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Film in focus from Toronto: Every little step

OK, true confessions time.....I have been a lifelong musical theater enthusiast and even a bit of a "Broadway baby", so a documentary that charts the birth and revival of a landmark piece of musical theater is right up my show biz alley.

In the delightful and surprisingly emotional documentary Every Little Step, co-directors James D. Stern and Adam Del Deo have preserved the genesis and historical significance of the landmark musical A Chorus Line. The musical was a milestone when it premiered in 1975 (I saw it at least three times that I can remember during its original run). Not only did it abandon the usual trappings of a traditional Broadway extravaganza, it introduced a kind of enhanced realism, in its tale of young singers and dancers doing whatever they can to make it into the chorus of a Broadway-bound musical comedy. The original production ran for 10 years, making it the second longest running Broadway show ever after Cats.

The film ably mixes rare archival footage and audio tapes that point to the genesis of the project with a storyline that chronicles the recent revival that just closed on Broadway last month. Michael Bennett, a dancer-turned-choreographer, had an idea that the actual struggles of young dancers with Broadway stardust in their eyes would make a compelling musical showcase. Basing his chorus line of distinct characters on the audiotaped testimonies of real "Broadway gypsies", Bennett brought a modernist and realist edge to the musical theater form that was embraced for its humor, its honesty and its depiction of the struggles to express one's talents as a way of defining one's self in the world.

The contemporary parts of the film illustrate the hard work, cut-throat competition and grueling process of auditions that each of the hopefuls put themselves through for the sake of their art. As the potential cast list gets cut further and further, it becomes clear that the whole process is generally one of rejection after rejection, with the hope of breaking through one day that must be kept alive in order to put oneself through these exhausting paces.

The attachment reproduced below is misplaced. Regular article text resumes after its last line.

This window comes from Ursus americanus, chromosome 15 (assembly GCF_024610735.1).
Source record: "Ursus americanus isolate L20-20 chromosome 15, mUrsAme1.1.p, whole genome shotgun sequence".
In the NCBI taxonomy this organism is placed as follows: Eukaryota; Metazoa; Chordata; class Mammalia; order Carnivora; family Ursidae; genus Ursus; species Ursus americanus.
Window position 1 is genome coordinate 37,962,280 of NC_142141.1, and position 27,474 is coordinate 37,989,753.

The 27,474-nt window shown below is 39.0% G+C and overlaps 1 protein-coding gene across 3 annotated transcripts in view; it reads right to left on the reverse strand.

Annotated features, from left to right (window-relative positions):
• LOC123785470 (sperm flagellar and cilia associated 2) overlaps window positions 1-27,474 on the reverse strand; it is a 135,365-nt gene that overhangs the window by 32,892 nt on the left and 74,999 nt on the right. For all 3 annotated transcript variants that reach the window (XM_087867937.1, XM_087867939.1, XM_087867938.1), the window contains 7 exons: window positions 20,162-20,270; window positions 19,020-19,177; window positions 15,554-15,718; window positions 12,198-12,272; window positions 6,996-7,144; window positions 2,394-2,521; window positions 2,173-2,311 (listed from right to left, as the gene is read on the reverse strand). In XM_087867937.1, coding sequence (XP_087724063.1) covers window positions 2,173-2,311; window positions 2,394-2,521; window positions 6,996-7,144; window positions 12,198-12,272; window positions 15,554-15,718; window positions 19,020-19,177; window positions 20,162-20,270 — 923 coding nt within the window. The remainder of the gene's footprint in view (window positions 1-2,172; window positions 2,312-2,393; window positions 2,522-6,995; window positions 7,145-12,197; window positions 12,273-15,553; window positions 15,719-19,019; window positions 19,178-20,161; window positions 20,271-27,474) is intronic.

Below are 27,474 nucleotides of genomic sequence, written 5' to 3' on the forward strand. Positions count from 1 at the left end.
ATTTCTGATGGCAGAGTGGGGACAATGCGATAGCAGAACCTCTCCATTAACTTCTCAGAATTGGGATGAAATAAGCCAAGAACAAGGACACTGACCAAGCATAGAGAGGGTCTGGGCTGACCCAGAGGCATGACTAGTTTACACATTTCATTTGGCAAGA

In many ways, A Chorus Line, with its frank depiction of the grit behind the glitter and its acknowledgement that the theater is a tentpole for a unique tribe of sexual and societal misfits, predated the current rash of talent reality shows that blanket American television. The same thrill of watching a young novice move all the way to the top (e.g. become the new American Idol) is mirrored in the film and the musical's depiction of the heartbreak of being cut and the exhilaration of being chosen.

These very human emotions make this more than a film strictly for musical theater afficianados. As in the most revelatory art forms, the artifice reflects on reality. The aspirations of these "Broadway babies" are the hopes we all have to make the most of our talents and find a way to express our individual selves.

For more information on the film, log on to:

Sandy Mandelberger, Toronto FF Dailies Editor

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